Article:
“The advice we were getting at the beginning of the state of emergency was before we were aware of asymptomatic spread,” said Vallis. (Asymptomatic spread refers to people who can transmit the virus to others without displaying any of the symptoms such as fever or dry cough. Scientists can’t yet put a number on what that percentage is.)
“Public Health authorities didn’t want people to stop distancing themselves or get a false sense of security by wearing a mask,” he said. “But then we found out about asymptomatic transmission and realized while a mask won’t protect you, it can protect other people.”
Wearing a mask is now mandatory for health-care workers and while Public Health has recommended the general public wear a mask in certain situations, it remains a personal choice. How the information was communicated may play into what choices citizens make about many things.
When it comes to occasional examples of people still gathering in large groups despite heavy fines, Vallis wonders and hopes to find out, “What is it that allows people to say, I’ll just do it anyway?”
The Halifax health psychologist is also interested in what may be learned from how the pandemic plays out in other countries. “I’m personally fascinated by what’s going on in Brazil,” Vallis says. “There you have a president who has been downplaying the risk of the virus. Ironically, in the favellas or shantytowns that are run by gangs and are so violent the police won’t go there but only the military, it’s the gangs in the favellas who are organizing social distancing and putting in curfews. So there, a group that is perceived as anti-social is prepared to act when they see that the president is not acting.”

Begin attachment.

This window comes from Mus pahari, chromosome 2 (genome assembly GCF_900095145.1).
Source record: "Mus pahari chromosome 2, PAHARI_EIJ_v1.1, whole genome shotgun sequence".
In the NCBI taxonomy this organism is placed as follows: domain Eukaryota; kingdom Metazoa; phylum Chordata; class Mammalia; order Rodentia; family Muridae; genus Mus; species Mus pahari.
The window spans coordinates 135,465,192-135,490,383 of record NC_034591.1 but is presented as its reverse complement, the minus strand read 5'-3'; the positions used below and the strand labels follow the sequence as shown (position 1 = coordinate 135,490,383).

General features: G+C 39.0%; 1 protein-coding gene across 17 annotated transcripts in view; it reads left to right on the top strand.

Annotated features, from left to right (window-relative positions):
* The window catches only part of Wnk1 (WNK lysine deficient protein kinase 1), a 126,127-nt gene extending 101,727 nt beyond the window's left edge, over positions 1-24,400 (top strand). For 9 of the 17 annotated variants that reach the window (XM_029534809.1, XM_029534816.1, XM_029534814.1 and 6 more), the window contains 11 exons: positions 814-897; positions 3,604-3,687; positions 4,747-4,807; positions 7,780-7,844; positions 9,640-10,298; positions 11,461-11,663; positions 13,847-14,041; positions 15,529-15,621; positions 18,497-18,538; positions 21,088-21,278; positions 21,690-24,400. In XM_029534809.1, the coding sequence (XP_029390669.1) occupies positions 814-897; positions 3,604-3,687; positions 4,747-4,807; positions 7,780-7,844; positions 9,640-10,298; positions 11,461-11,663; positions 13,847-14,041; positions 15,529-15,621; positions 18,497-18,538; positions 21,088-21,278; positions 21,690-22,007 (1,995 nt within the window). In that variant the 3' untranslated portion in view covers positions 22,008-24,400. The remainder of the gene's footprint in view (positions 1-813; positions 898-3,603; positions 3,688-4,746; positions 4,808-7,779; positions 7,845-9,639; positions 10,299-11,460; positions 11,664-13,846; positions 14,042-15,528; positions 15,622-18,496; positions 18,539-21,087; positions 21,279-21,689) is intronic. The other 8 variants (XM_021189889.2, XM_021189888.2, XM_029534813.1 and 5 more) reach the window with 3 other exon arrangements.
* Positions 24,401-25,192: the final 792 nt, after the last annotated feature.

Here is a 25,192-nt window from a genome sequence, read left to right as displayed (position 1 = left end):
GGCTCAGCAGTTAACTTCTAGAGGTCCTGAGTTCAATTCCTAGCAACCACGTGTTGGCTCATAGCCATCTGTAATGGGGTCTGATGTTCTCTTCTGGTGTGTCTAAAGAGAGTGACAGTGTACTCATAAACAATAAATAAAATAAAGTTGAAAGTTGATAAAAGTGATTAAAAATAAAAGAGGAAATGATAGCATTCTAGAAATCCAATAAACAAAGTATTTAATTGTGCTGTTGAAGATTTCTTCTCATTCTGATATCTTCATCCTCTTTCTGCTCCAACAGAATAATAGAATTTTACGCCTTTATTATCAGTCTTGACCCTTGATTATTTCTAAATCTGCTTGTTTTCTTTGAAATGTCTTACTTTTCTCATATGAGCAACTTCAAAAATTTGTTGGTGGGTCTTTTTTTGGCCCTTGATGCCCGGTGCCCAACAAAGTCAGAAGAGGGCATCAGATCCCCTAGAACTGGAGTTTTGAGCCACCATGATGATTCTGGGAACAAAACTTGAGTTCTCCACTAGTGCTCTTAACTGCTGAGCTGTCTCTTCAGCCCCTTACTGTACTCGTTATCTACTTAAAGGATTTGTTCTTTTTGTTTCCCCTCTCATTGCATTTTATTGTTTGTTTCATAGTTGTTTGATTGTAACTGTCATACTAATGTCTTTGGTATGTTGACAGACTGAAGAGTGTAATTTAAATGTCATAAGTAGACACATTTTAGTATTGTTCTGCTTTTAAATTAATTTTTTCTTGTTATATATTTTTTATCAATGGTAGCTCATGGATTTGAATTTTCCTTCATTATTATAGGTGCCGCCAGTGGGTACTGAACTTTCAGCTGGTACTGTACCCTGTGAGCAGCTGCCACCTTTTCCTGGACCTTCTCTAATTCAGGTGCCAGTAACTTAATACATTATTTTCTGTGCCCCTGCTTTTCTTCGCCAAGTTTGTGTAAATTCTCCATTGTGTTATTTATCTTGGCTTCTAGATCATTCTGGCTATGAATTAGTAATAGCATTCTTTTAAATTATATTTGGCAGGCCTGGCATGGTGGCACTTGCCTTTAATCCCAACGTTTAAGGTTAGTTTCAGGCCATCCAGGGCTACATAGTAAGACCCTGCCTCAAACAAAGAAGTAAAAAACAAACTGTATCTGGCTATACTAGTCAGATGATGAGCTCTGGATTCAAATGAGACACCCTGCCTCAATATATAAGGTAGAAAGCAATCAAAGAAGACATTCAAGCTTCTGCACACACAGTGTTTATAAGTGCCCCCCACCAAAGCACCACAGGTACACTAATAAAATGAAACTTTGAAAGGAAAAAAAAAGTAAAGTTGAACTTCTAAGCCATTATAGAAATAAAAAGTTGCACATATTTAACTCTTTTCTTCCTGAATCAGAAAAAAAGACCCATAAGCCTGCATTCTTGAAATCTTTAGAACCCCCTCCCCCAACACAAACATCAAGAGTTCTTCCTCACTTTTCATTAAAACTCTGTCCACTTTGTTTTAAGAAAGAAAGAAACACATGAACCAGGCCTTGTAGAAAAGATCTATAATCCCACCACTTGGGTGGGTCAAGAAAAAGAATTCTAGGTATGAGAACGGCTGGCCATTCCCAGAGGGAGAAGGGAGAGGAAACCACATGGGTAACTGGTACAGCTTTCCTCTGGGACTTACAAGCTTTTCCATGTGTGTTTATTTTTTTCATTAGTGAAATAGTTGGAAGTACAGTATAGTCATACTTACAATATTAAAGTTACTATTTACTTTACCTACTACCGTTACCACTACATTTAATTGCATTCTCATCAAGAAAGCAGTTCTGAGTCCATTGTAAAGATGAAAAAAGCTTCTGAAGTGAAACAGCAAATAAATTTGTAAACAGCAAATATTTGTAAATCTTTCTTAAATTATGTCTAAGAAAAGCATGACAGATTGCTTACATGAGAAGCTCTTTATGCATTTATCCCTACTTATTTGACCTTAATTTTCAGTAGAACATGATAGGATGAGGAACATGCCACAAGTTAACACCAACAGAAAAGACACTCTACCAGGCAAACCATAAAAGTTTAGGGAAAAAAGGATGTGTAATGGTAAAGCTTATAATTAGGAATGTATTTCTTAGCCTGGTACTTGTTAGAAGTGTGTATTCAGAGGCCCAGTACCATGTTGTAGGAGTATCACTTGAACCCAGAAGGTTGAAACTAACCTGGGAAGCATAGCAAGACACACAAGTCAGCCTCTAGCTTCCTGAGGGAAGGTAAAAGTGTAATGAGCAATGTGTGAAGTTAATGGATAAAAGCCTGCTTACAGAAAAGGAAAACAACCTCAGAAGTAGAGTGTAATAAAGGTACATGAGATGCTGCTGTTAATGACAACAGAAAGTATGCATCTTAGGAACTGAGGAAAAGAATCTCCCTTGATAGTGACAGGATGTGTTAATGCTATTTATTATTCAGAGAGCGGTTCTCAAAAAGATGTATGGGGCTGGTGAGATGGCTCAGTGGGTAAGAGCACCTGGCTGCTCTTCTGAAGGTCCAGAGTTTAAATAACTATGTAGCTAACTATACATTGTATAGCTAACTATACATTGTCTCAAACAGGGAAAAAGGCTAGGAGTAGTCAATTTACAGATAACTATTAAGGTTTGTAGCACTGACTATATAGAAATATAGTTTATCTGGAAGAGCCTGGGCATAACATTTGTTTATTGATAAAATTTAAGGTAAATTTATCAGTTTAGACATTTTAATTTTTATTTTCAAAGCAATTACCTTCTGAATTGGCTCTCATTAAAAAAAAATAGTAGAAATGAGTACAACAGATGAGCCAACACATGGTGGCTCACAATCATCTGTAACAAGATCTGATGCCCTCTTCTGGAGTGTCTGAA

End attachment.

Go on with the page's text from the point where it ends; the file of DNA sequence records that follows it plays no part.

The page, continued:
This first 20-minute survey focuses on how much information people have about what measures they are supposed to take to protect each other and how compliant or non-compliant they are when it comes to behaviour. Did you stay in your own backyard after returning from travel? Are you coughing into your elbow?
Vallis says the follow up survey coming early in May will look more at “the emotional impact” of the isolation measures on how we live. “The two real flags that are important to track are domestic abuse and substance abuse,” he says. Sample questions might go something along these lines: are you drinking or smoking more? How much time do you spend watching Netflix? Playing with children? Are you getting along better, worse, or the same with your life partner?
“This is critically important because different countries are at different stages of outbreak and are deploying different policies,” says Simon Bacon, the co-lead on the iCare project funded by the Canadian Institutes for Health Research. “To be able to really understand what is working and what is not working requires us to capture as broad a cross section of the world as possible. This range of answers will let us compare different policies across the globe.”
And it goes without saying we could be asked to live with some restrictions of one kind or another for many months yet.